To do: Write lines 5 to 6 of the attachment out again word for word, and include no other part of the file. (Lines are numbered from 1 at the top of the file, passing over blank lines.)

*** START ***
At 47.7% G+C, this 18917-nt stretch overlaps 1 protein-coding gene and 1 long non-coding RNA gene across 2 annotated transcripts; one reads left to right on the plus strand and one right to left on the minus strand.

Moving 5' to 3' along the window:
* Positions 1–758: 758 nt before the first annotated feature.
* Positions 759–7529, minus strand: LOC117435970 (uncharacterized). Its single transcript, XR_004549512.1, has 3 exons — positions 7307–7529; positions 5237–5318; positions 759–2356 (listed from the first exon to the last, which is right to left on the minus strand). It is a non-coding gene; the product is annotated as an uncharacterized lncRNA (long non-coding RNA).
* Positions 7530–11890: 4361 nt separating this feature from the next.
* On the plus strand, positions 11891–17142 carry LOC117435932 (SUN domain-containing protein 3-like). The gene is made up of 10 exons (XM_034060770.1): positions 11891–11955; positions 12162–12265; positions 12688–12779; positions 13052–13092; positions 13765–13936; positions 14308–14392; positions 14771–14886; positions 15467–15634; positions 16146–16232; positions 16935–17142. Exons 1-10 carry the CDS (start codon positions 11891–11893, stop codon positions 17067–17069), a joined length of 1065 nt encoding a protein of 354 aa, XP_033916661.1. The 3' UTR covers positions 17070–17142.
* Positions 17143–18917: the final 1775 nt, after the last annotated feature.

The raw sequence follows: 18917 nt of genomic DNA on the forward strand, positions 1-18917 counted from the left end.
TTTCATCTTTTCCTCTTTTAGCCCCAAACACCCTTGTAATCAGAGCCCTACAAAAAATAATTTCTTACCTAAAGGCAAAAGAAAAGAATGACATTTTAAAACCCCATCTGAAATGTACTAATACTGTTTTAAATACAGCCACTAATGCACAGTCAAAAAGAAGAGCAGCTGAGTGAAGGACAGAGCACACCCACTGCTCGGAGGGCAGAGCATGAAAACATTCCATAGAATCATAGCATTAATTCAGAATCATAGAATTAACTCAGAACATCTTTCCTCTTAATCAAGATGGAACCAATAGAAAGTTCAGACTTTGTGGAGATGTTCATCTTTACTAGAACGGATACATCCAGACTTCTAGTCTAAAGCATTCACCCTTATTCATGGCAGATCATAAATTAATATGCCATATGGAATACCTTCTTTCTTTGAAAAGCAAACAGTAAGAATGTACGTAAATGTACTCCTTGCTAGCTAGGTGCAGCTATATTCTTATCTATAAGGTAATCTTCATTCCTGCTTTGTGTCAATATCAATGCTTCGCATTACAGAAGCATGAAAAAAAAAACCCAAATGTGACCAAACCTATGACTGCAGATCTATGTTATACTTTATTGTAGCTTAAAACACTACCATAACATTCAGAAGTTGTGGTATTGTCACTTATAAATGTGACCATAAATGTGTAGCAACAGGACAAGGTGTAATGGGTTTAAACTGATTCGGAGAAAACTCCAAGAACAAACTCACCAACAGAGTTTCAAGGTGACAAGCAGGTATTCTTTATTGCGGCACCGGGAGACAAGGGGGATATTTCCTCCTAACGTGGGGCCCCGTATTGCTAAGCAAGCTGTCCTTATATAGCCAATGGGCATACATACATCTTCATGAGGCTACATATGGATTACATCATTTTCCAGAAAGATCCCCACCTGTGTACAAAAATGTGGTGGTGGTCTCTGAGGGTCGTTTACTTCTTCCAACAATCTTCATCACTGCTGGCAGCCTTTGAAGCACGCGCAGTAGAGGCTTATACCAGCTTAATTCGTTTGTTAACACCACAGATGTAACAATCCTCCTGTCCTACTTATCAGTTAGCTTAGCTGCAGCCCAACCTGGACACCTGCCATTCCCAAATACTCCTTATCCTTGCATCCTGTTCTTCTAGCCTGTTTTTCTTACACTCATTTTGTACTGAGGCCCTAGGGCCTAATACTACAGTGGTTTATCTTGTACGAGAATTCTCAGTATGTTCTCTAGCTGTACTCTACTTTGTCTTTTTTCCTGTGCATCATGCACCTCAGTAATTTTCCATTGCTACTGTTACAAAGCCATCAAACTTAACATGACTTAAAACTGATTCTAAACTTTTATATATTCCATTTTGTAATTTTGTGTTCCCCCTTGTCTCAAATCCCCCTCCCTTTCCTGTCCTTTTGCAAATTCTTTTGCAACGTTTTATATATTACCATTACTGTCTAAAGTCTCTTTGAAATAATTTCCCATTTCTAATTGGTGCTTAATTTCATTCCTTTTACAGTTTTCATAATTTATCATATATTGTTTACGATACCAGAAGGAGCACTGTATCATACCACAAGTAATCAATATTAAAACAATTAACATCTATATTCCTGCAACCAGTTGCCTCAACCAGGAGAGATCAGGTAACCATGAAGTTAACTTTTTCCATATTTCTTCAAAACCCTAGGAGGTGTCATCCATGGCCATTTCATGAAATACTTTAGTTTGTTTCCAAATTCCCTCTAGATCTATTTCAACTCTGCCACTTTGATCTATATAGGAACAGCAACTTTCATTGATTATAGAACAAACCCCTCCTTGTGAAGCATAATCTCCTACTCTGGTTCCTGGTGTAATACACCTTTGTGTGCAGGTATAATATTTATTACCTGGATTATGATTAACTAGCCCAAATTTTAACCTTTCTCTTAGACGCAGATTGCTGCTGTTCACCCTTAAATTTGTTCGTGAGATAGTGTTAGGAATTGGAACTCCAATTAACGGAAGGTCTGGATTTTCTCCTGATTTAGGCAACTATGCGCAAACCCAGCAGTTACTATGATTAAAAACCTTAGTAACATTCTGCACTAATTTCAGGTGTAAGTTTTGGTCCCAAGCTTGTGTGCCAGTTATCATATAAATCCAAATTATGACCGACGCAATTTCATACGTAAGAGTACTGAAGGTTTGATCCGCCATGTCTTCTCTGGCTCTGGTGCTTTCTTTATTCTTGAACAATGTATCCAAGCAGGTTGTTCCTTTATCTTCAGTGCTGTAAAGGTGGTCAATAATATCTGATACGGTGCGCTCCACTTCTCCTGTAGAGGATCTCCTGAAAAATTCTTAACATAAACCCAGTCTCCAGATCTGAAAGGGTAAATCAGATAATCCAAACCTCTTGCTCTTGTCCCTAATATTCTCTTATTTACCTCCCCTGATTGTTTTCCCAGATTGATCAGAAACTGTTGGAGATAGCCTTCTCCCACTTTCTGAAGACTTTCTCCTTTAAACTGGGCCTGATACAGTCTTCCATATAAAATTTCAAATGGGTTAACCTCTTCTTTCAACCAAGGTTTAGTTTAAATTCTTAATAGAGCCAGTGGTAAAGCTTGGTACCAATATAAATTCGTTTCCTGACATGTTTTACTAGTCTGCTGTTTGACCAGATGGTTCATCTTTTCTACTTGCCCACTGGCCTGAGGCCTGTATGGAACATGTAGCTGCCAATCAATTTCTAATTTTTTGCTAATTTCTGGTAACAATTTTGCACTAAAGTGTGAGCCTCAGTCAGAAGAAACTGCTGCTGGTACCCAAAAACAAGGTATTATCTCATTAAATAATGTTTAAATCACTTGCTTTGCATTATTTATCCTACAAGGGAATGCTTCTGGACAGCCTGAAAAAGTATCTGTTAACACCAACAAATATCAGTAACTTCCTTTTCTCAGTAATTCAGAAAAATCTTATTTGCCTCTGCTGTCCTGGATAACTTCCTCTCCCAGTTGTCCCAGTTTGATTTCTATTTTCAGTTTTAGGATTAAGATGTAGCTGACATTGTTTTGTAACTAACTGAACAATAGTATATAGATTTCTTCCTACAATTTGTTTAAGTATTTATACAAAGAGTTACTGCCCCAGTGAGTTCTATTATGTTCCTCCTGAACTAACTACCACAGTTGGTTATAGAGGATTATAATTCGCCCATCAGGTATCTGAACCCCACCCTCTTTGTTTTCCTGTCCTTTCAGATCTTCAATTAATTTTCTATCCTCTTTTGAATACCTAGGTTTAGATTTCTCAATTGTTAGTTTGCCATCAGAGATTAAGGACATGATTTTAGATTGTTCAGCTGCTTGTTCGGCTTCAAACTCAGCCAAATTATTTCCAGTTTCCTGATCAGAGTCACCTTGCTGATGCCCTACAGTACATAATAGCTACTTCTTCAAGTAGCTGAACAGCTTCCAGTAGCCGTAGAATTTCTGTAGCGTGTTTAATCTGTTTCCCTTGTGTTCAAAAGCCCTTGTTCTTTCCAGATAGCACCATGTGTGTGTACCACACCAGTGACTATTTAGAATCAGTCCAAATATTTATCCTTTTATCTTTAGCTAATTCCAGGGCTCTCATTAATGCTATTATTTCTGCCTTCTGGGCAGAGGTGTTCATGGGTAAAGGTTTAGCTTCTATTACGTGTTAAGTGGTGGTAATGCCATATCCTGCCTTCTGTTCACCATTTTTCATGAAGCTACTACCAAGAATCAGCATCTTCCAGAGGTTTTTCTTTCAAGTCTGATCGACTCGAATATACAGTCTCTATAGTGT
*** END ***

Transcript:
* Positions 7530–11890: 4361 nt separating this feature from the next.
* On the plus strand, positions 11891–17142 carry LOC117435932 (SUN domain-containing protein 3-like). The gene is made up of 10 exons (XM_034060770.1): positions 11891–11955; positions 12162–12265; positions 12688–12779; positions 13052–13092; positions 13765–13936; positions 14308–14392; positions 14771–14886; positions 15467–15634; positions 16146–16232; positions 16935–17142. Exons 1-10 carry the CDS (start codon positions 11891–11893, stop codon positions 17067–17069), a joined length of 1065 nt encoding a protein of 354 aa, XP_033916661.1. The 3' UTR covers positions 17070–17142.